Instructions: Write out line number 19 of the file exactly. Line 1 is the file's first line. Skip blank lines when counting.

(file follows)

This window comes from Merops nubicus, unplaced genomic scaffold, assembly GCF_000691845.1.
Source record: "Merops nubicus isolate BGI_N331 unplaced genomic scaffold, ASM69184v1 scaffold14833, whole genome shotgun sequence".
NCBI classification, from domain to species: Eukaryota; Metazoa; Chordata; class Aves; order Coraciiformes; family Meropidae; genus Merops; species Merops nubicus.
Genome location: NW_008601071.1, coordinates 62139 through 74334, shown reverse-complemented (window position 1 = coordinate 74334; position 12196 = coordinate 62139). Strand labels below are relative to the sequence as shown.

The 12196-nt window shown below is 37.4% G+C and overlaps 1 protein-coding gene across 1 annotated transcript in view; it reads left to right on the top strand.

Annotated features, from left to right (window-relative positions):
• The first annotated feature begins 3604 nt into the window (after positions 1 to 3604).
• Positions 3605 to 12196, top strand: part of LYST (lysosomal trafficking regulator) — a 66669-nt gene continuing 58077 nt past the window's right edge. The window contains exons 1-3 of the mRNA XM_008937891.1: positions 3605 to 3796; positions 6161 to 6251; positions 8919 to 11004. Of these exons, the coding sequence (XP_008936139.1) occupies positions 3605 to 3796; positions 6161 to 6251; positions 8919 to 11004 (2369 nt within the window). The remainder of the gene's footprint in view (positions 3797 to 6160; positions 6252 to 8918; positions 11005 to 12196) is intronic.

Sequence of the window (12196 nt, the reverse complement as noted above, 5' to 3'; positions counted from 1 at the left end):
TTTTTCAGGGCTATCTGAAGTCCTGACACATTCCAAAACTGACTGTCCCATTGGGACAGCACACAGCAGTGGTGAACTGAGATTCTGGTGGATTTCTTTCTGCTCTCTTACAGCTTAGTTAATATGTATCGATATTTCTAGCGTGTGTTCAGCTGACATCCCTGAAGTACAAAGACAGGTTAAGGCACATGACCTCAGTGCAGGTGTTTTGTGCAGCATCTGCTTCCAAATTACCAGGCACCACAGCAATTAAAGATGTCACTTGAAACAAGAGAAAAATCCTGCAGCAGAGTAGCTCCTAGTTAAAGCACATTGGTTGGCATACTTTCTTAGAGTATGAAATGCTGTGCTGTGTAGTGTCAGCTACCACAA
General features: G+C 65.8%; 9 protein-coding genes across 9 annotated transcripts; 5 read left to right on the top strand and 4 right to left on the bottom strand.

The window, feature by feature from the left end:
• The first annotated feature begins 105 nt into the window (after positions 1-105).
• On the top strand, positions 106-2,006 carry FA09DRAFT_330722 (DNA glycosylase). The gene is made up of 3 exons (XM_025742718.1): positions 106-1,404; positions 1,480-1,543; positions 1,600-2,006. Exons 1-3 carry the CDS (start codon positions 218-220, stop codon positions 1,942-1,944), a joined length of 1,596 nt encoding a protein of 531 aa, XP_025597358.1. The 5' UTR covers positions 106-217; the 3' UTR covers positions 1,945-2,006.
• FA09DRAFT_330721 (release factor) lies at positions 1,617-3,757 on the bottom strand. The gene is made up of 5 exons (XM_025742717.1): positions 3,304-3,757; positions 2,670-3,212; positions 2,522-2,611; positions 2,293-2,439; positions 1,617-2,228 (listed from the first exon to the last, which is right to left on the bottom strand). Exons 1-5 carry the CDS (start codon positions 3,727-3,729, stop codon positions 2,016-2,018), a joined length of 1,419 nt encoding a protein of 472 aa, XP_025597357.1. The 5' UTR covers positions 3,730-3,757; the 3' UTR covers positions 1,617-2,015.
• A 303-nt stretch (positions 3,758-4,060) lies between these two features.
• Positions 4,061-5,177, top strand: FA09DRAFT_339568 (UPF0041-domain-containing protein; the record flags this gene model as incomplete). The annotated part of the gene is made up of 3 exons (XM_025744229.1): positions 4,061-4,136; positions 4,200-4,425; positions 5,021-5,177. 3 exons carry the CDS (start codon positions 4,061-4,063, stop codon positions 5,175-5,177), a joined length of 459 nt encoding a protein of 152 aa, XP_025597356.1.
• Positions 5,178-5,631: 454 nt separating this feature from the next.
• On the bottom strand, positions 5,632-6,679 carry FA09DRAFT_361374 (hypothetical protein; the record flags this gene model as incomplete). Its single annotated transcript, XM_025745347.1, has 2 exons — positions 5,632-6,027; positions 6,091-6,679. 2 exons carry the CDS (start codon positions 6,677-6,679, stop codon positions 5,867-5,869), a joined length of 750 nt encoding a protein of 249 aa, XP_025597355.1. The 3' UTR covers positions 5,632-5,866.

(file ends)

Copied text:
• On the bottom strand, positions 5,632-6,679 carry FA09DRAFT_361374 (hypothetical protein; the record flags this gene model as incomplete). Its single annotated transcript, XM_025745347.1, has 2 exons — positions 5,632-6,027; positions 6,091-6,679. 2 exons carry the CDS (start codon positions 6,677-6,679, stop codon positions 5,867-5,869), a joined length of 750 nt encoding a protein of 249 aa, XP_025597355.1. The 3' UTR covers positions 5,632-5,866.